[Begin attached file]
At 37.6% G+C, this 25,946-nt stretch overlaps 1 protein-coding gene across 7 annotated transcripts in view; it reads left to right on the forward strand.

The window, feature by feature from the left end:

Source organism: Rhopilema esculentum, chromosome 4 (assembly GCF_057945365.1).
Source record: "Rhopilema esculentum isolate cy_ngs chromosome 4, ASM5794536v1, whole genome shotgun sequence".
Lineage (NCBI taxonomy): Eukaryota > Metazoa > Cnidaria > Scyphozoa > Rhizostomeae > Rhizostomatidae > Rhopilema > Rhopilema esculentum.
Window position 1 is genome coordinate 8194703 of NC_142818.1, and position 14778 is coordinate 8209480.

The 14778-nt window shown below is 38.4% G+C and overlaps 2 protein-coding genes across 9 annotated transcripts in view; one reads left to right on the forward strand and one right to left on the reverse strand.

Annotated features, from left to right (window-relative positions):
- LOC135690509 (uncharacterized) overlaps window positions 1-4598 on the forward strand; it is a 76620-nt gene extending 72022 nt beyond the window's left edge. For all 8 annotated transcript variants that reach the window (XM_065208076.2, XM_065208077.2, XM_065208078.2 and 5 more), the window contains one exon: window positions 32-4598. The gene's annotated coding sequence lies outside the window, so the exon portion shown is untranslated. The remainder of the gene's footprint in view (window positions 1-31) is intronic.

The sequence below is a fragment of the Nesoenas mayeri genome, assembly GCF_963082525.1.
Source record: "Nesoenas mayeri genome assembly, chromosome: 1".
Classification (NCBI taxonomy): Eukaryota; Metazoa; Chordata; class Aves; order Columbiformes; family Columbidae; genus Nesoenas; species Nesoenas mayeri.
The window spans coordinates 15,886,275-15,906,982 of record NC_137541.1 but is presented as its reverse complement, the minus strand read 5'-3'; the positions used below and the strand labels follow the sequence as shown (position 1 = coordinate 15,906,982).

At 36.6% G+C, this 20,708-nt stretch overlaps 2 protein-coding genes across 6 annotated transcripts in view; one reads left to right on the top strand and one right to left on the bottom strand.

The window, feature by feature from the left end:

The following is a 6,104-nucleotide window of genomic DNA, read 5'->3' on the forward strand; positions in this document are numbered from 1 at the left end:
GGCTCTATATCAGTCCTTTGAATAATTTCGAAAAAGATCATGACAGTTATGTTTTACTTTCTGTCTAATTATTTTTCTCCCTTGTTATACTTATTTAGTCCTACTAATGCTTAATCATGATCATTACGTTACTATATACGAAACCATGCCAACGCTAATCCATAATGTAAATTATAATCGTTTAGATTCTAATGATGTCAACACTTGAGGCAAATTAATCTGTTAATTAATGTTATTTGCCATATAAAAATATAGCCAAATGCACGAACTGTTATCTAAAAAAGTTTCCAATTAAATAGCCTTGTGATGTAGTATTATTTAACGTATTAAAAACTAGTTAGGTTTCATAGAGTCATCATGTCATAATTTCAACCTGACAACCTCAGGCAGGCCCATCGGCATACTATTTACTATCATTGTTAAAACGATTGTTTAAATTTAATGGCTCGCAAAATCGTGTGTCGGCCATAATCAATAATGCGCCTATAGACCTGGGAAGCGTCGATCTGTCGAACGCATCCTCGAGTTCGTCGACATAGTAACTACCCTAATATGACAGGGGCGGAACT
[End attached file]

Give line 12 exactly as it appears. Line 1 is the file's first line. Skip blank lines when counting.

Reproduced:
Classification (NCBI taxonomy): Eukaryota; Metazoa; Chordata; class Aves; order Columbiformes; family Columbidae; genus Nesoenas; species Nesoenas mayeri.